I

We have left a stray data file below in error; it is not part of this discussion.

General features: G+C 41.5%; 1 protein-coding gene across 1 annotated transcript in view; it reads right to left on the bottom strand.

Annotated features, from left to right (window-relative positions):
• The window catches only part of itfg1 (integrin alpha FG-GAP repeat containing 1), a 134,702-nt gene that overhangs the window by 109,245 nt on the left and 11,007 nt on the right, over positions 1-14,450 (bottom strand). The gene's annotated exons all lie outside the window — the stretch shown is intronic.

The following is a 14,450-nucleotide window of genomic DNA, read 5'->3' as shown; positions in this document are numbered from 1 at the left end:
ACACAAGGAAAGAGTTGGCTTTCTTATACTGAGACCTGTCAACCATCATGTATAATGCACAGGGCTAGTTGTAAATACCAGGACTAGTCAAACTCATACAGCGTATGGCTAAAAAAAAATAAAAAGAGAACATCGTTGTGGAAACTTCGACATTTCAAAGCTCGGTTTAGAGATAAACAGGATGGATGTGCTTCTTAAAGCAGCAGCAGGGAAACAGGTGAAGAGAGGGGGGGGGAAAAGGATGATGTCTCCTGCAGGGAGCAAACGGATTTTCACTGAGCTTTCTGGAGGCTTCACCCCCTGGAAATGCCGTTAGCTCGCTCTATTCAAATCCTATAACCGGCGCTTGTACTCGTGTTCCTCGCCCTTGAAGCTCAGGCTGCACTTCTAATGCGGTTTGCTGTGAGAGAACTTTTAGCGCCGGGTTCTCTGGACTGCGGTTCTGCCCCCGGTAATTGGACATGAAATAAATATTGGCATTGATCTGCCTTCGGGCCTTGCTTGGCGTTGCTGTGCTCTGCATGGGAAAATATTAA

Petitioners are African-American former employees of respondent's Chicago manufacturing division. On November 25, 1996, petitioners filed this class action alleging violations of their rights under § 1981, as amended by the 1991 Act. Specifically, the three classes of plaintiffs alleged that they were subjected to a racially hostile work environment, given an inferior employee status, and wrongfully terminated or denied a transfer in connection with the closing of the Chicago plant. Respondent sought summary judgment on the ground that petitioners' claims are barred by the applicable Illinois statute of limitations because they arose more than two years before the complaint was filed. Petitioners responded that their claims are governed by § 1658, which provides: "Except as otherwise provided by law, a civil action arising under an Act of Congress enacted after the date of the enactment of this section may not be commenced later than 4 years after the cause of action accrues."1 Section 1658 was enacted on December 1, 1990. Thus, petitioners' claims are subject to the 4-year statute of limitations if they arose under an Act of Congress enacted after that date.